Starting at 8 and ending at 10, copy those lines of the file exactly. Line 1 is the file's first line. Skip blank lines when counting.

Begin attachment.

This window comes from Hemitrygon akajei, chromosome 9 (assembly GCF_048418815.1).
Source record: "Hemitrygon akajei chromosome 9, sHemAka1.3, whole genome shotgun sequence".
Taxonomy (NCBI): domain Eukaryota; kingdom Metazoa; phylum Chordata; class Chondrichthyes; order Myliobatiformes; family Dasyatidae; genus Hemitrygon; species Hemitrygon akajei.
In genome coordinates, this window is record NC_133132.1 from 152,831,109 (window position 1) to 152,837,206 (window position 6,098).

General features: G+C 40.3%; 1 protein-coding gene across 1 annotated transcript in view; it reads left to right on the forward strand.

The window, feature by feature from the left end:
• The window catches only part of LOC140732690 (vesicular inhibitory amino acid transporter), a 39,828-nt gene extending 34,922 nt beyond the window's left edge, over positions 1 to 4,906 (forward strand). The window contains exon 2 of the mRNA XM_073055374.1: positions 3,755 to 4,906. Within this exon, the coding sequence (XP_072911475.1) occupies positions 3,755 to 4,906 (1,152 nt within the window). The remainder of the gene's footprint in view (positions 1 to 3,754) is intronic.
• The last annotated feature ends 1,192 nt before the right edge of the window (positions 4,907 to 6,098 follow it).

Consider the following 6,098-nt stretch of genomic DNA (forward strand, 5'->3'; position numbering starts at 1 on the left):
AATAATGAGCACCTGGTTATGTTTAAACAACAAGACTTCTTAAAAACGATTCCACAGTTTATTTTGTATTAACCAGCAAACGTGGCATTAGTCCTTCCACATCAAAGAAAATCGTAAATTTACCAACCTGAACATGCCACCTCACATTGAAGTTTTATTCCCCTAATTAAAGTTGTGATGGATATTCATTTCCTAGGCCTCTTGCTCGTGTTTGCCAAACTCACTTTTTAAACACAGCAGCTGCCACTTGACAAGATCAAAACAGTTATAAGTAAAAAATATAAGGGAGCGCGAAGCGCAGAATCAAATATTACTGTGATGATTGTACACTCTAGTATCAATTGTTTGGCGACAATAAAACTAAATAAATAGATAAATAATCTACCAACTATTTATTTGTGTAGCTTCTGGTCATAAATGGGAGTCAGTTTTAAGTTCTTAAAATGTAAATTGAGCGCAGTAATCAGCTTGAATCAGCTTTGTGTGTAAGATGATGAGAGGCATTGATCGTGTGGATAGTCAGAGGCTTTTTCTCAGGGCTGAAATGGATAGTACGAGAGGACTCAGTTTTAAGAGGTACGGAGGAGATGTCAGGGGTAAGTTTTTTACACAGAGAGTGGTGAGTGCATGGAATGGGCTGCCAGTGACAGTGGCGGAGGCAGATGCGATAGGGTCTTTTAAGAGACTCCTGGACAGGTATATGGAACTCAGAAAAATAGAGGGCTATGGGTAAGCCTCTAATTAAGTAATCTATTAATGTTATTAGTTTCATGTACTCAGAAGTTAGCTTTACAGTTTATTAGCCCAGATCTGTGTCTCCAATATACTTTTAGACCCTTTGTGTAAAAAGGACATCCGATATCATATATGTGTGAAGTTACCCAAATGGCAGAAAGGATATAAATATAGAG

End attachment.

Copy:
• The last annotated feature ends 1,192 nt before the right edge of the window (positions 4,907 to 6,098 follow it).

Consider the following 6,098-nt stretch of genomic DNA (forward strand, 5'->3'; position numbering starts at 1 on the left):
AATAATGAGCACCTGGTTATGTTTAAACAACAAGACTTCTTAAAAACGATTCCACAGTTTATTTTGTATTAACCAGCAAACGTGGCATTAGTCCTTCCACATCAAAGAAAATCGTAAATTTACCAACCTGAACATGCCACCTCACATTGAAGTTTTATTCCCCTAATTAAAGTTGTGATGGATATTCATTTCCTAGGCCTCTTGCTCGTGTTTGCCAAACTCACTTTTTAAACACAGCAGCTGCCACTTGACAAGATCAAAACAGTTATAAGTAAAAAATATAAGGGAGCGCGAAGCGCAGAATCAAATATTACTGTGATGATTGTACACTCTAGTATCAATTGTTTGGCGACAATAAAACTAAATAAATAGATAAATAATCTACCAACTATTTATTTGTGTAGCTTCTGGTCATAAATGGGAGTCAGTTTTAAGTTCTTAAAATGTAAATTGAGCGCAGTAATCAGCTTGAATCAGCTTTGTGTGTAAGATGATGAGAGGCATTGATCGTGTGGATAGTCAGAGGCTTTTTCTCAGGGCTGAAATGGATAGTACGAGAGGACTCAGTTTTAAGAGGTACGGAGGAGATGTCAGGGGTAAGTTTTTTACACAGAGAGTGGTGAGTGCATGGAATGGGCTGCCAGTGACAGTGGCGGAGGCAGATGCGATAGGGTCTTTTAAGAGACTCCTGGACAGGTATATGGAACTCAGAAAAATAGAGGGCTATGGGTAAGCCTCTAATTAAGTAATCTATTAATGTTATTAGTTTCATGTACTCAGAAGTTAGCTTTACAGTTTATTAGCCCAGATCTGTGTCTCCAATATACTTTTAGACCCTTTGTGTAAAAAGGACATCCGATATCATATATGTGTGAAGTTACCCAAATGGCAGAAAGGATATAAATATAGAG